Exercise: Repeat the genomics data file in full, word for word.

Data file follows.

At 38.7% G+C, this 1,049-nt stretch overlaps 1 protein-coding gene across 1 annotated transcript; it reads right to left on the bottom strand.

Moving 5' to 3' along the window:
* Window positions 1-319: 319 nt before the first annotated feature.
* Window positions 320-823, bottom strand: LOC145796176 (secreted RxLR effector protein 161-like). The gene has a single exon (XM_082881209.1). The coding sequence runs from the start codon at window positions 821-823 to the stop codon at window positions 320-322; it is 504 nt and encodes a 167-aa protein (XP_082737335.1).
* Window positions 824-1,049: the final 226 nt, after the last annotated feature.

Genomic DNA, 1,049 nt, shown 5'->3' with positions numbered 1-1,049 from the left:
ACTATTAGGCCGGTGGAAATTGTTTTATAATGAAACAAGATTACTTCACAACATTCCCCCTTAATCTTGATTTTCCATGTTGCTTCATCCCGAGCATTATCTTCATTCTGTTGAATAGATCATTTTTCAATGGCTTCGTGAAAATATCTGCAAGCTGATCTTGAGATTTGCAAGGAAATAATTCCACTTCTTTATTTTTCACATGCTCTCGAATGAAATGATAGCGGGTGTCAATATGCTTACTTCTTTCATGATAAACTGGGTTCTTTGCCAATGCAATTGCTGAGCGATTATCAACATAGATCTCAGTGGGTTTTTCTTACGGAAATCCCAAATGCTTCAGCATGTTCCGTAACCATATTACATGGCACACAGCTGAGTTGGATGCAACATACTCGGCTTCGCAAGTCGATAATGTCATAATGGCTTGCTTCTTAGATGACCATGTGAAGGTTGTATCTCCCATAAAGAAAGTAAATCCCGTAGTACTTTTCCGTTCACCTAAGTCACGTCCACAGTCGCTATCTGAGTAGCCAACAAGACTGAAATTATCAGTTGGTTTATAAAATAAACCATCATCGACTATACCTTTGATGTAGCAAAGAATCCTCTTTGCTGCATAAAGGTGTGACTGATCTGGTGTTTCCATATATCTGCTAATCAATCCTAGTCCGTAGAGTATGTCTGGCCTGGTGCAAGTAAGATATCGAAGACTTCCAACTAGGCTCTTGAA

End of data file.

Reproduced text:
At 38.7% G+C, this 1,049-nt stretch overlaps 1 protein-coding gene across 1 annotated transcript; it reads right to left on the bottom strand.

Moving 5' to 3' along the window:
* Window positions 1-319: 319 nt before the first annotated feature.
* Window positions 320-823, bottom strand: LOC145796176 (secreted RxLR effector protein 161-like). The gene has a single exon (XM_082881209.1). The coding sequence runs from the start codon at window positions 821-823 to the stop codon at window positions 320-322; it is 504 nt and encodes a 167-aa protein (XP_082737335.1).
* Window positions 824-1,049: the final 226 nt, after the last annotated feature.

Genomic DNA, 1,049 nt, shown 5'->3' with positions numbered 1-1,049 from the left:
ACTATTAGGCCGGTGGAAATTGTTTTATAATGAAACAAGATTACTTCACAACATTCCCCCTTAATCTTGATTTTCCATGTTGCTTCATCCCGAGCATTATCTTCATTCTGTTGAATAGATCATTTTTCAATGGCTTCGTGAAAATATCTGCAAGCTGATCTTGAGATTTGCAAGGAAATAATTCCACTTCTTTATTTTTCACATGCTCTCGAATGAAATGATAGCGGGTGTCAATATGCTTACTTCTTTCATGATAAACTGGGTTCTTTGCCAATGCAATTGCTGAGCGATTATCAACATAGATCTCAGTGGGTTTTTCTTACGGAAATCCCAAATGCTTCAGCATGTTCCGTAACCATATTACATGGCACACAGCTGAGTTGGATGCAACATACTCGGCTTCGCAAGTCGATAATGTCATAATGGCTTGCTTCTTAGATGACCATGTGAAGGTTGTATCTCCCATAAAGAAAGTAAATCCCGTAGTACTTTTCCGTTCACCTAAGTCACGTCCACAGTCGCTATCTGAGTAGCCAACAAGACTGAAATTATCAGTTGGTTTATAAAATAAACCATCATCGACTATACCTTTGATGTAGCAAAGAATCCTCTTTGCTGCATAAAGGTGTGACTGATCTGGTGTTTCCATATATCTGCTAATCAATCCTAGTCCGTAGAGTATGTCTGGCCTGGTGCAAGTAAGATATCGAAGACTTCCAACTAGGCTCTTGAA